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Marcus Ulpius Nerva Traianus

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Marcus Ulpius Nerva Traianus

Marcus Ulpius Nerva Traianus was born on September 18, 53 and died on August 9, 117, Roman Emperor (98Ð'-117), commonly called Trajan, was the second of the Five Good Emperors of the Roman Empire. The five good emperors heightened the overall Roman Empire. Trajan was born into a prominent political family. He was the son of Marci and Marcus Ulpius Traianus, a prominent senator and general. In the mid 70's, Trajan's father was Governor of Syria , where Trajan himself remained as Tribunus legions. Trajan was nominated as Consul and brought Apollodorus with him to Rome around the early 90's. It was the potental Emperor Hadrian who brought word to Trajan of his adoption, and thus had Trajan's favor for the rest of his life. When Nerva died on January 27, 98, the highly respected Trajan succeeded without incident, making him the first non-Italian Roman to become Emperor.

Trajan's was also a very successful army commander; Trajan's army advanced further into Dacian territory and forced a king to submit to him a year later, after Trajan took the Dacian capital. Trajan then returned to Rome in triumph and victory and was granted the name Dacicus Maximus. Trajan built a new city, on another site than the previous Dacian Capital, although bearing the same full name, Sarmizegethusa. He resettled Dacia with Romans and take over it as a province of the Roman Empire. Trajan's Dacian campaigns benefited the Empire's finances through the acquisition of Dacia's gold mines.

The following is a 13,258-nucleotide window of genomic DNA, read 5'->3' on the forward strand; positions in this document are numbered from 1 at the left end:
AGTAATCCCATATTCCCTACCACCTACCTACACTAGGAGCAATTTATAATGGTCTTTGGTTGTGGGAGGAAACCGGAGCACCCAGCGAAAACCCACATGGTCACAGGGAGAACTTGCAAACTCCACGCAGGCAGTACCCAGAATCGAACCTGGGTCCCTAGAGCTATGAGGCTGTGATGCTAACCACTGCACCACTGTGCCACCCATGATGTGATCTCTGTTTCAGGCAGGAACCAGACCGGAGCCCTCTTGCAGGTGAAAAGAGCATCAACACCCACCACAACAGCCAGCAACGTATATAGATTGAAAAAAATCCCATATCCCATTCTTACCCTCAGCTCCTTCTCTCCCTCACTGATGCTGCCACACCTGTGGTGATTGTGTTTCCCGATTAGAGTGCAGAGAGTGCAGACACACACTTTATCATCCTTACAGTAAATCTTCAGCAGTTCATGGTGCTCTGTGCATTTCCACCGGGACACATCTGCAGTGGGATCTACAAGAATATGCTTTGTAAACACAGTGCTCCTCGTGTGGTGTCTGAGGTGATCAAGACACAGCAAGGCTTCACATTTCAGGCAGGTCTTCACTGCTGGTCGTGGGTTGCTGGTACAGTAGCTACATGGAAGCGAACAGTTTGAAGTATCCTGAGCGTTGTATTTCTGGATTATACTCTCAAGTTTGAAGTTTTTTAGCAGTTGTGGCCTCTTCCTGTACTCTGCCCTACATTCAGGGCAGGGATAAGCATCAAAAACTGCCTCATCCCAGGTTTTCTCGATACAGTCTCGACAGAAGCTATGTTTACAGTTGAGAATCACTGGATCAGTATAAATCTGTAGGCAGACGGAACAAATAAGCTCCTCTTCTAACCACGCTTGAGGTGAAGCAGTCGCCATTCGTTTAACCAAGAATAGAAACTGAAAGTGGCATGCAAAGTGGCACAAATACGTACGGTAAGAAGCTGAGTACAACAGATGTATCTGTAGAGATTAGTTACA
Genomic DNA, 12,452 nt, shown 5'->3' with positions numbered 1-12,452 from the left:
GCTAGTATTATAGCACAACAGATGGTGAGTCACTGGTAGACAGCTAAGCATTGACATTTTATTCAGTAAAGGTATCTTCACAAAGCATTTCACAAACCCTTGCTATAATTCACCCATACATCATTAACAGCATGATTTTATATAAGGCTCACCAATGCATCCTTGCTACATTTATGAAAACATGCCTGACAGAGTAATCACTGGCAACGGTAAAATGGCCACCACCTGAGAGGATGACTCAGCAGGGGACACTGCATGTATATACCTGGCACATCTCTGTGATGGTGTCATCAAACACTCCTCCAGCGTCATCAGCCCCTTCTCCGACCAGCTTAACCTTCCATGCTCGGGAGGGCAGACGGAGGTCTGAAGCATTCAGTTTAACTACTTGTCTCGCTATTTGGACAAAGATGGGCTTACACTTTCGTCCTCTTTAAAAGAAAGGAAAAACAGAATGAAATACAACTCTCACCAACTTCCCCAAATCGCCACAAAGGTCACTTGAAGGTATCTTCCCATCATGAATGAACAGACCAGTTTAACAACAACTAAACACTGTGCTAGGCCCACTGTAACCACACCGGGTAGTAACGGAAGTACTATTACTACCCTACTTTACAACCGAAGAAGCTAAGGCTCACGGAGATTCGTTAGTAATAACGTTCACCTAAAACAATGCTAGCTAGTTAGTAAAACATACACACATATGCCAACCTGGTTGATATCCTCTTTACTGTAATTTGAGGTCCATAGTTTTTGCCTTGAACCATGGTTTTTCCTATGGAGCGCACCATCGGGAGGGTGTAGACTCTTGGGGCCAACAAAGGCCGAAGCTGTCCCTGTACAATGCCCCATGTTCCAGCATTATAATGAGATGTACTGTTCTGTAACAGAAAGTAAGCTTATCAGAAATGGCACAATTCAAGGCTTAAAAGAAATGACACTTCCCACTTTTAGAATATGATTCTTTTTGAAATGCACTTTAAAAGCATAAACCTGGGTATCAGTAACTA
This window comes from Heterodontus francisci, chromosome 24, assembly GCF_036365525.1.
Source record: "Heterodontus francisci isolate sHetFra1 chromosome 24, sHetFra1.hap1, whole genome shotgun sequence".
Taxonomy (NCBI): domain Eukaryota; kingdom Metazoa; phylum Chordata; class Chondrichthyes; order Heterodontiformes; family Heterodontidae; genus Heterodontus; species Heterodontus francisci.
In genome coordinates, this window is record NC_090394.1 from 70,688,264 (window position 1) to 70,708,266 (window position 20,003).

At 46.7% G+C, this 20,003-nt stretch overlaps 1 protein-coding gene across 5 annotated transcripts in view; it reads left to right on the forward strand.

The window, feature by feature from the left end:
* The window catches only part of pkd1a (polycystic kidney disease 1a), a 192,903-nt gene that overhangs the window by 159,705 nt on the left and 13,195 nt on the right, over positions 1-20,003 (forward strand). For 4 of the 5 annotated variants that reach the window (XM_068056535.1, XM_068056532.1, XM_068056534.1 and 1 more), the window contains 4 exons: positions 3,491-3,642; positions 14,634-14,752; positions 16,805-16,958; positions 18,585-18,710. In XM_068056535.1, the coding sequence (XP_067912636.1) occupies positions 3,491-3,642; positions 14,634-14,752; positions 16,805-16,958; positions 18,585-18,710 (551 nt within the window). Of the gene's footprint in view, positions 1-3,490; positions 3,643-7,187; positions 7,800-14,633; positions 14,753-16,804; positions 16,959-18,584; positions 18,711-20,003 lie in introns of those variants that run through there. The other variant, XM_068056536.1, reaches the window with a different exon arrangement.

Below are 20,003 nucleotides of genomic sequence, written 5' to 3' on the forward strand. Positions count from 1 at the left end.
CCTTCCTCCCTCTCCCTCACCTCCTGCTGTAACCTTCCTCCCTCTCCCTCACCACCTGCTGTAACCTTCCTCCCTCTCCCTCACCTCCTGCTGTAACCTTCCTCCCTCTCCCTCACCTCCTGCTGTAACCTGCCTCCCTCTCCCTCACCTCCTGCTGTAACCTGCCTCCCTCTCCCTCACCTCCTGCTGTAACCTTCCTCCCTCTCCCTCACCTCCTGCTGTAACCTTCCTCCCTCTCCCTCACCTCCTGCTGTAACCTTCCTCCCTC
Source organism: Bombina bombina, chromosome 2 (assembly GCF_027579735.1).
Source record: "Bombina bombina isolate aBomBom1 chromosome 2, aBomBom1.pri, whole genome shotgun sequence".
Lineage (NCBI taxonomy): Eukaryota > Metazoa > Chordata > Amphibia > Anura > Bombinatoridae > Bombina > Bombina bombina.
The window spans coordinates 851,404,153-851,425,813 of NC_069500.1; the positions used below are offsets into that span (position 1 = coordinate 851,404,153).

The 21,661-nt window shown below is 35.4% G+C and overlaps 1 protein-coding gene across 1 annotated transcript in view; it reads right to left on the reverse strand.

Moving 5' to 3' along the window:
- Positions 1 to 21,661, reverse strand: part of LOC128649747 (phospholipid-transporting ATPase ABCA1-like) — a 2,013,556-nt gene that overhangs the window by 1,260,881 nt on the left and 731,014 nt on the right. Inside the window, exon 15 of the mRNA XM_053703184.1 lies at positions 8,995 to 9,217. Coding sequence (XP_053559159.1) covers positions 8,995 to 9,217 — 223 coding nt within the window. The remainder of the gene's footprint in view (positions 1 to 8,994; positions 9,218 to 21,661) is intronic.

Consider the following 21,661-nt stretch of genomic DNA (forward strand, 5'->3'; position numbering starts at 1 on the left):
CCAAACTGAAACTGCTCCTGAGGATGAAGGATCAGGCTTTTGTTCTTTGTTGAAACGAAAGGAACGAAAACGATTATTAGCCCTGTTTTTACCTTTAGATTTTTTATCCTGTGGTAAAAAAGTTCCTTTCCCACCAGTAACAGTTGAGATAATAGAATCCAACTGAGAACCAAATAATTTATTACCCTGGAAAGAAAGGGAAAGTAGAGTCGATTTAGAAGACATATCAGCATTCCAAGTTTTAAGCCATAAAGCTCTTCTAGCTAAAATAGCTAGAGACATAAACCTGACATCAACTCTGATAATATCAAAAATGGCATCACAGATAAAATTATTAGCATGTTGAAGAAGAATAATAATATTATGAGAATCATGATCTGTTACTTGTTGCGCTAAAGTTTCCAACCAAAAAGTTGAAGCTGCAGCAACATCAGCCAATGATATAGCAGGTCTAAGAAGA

Trajan marched first on Armena, deposed the king and annexed it to the Roman Empire. Never again would the Roman Empire advance so far to the east. Trajan was forced to withdraw his army in order to put down the revolts. Late in 110s, Trajan grew ill and set out to sail back to Italy.

Trajan will remember as one of the greatest emperors better, from then on all emperors were compared to Trajan. Trajan was considered the epitome of an emperor. Unlike many rulers in history, Trajan's reputation has survived undiminished for nearly nineteen centuries. Theologians, such as Thomas Aquinas, discussed Trajan as an example of a virtuous pagan.




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